End products

The most obvious and most important end product of the bread fermentation is CO2. It is, after all, the CO2 that is mainly responsible for transforming the stiff, heavy, dough into a spongy, elastic, and airy material. Some of the CO2 dissolves in the water phase (even though CO2 solubility is generally low), causing a slight decrease in pH. Eventually, the CO2 saturates the aqueous environment surrounding the yeast microcolonies.At that point, the CO2 evolves into the dough. The CO2 causes the gluten proteins to stretch, and some escape, but most of the gas is retained and is trapped within the matrix. This process is known as leavening.

The retained CO2 ordinarily collects in the dough to form large irregular gas cells that are dispersed in a non-uniform heterogenous manner. This is one reason why doughs are "punched down" during the course of the fer-mentation.This step re-disperses the gas, forming smaller, more regular, and evenly dispersed gas cells.About 45% of the gas is lost. However, re-mixing causes the yeast cells and sugars to be re-distributed in the dough such that more substrate is made available to the yeast and additional CO2 can be formed.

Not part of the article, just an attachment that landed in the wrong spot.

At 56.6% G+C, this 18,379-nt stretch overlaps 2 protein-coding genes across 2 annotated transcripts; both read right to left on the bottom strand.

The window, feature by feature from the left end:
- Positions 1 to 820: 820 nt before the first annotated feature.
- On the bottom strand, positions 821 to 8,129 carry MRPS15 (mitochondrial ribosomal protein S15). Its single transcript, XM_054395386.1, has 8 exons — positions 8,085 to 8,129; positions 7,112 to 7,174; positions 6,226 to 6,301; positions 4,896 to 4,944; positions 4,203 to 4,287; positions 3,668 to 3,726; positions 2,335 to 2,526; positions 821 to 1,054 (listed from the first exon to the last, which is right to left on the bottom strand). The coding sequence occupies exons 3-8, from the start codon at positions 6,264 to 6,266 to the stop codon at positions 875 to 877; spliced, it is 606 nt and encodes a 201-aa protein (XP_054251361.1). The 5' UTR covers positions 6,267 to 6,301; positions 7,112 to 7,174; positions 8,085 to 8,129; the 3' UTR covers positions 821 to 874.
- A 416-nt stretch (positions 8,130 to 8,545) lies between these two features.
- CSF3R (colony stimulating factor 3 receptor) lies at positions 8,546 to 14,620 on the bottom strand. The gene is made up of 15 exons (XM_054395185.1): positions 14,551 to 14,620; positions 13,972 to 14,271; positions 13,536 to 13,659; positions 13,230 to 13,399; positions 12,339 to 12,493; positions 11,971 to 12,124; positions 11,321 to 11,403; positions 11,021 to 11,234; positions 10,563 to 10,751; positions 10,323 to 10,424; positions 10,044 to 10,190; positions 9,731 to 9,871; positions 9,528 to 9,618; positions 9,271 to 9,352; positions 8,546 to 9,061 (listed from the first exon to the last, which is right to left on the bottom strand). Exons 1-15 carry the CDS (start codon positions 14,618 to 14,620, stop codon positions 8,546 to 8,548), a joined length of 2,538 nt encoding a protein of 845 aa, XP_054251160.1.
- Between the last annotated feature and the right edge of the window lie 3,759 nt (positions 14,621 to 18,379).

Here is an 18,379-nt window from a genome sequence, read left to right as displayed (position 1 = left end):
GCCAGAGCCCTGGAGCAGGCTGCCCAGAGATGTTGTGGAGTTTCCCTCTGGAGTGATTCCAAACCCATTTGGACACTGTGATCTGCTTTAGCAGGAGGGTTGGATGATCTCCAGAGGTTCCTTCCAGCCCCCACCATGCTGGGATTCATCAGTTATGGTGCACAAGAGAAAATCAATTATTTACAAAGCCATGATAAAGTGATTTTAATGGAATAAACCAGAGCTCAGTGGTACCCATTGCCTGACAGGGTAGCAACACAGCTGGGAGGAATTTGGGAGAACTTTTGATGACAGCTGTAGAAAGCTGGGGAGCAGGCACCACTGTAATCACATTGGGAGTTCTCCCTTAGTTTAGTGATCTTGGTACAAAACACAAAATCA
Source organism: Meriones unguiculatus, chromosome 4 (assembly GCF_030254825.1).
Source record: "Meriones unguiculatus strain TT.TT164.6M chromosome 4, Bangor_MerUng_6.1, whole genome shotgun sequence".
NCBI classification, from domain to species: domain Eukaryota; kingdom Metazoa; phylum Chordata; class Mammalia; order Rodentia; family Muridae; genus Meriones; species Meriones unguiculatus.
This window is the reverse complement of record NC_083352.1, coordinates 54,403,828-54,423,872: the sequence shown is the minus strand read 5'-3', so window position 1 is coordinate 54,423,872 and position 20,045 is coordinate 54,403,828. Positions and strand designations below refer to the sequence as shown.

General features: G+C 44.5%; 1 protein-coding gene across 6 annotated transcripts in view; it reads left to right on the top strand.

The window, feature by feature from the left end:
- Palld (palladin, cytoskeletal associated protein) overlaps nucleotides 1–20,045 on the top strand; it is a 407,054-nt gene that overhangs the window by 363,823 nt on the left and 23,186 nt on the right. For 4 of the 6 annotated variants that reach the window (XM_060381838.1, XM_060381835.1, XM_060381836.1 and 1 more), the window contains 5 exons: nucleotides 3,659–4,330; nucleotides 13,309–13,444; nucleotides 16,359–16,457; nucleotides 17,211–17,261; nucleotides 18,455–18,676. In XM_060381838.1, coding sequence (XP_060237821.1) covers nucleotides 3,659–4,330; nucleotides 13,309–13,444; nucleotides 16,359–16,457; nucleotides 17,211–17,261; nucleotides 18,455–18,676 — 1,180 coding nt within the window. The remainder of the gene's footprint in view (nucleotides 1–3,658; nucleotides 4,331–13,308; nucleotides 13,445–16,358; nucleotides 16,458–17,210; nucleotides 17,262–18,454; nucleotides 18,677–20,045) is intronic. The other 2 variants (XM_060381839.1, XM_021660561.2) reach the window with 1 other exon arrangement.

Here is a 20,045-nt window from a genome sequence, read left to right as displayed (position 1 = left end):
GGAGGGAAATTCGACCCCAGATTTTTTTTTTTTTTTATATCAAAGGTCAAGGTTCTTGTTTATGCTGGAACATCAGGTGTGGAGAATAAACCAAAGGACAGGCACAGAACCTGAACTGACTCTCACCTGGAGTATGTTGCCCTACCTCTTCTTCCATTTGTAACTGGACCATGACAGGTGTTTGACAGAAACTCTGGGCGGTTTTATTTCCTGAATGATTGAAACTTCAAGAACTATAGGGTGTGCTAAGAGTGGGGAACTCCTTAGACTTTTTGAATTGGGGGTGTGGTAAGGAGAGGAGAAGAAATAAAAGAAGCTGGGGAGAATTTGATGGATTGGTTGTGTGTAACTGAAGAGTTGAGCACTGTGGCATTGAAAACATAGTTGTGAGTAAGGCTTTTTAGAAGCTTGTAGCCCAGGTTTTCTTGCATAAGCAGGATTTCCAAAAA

Other metabolic products are also produced during the yeast fermentation, including various acids, that give the dough a slightly acidic, but pleasant flavor and aroma.The yeast itself can produce acids, as well as other organic compounds. Lactic acid bacteria, which are inevitably present, either in the yeast cake or in the flour, also begin to grow, ferment sugars, and produce acids. Ultimately, the pH of the dough will drop from about 6.0 to 5.0.This decrease in pH, however, has little effect on yeast growth and metabolism; in fact, pH 5 is very near the optimum for S. cerevisiae. Only when there is enough acid produced in the dough to lower the pH to 4.0 or less (as is the case for sourdough breads, discussed below) will inhibition of bakers' yeast strains occur. Despite their modest accumulation in dough, the acids produced by yeasts and lactic acid bacteria make important contributions to the flavor, as well as rheology of the dough. For example, low pH improves the water-binding capacity and swelling of gluten, making it more elastic and pliable.

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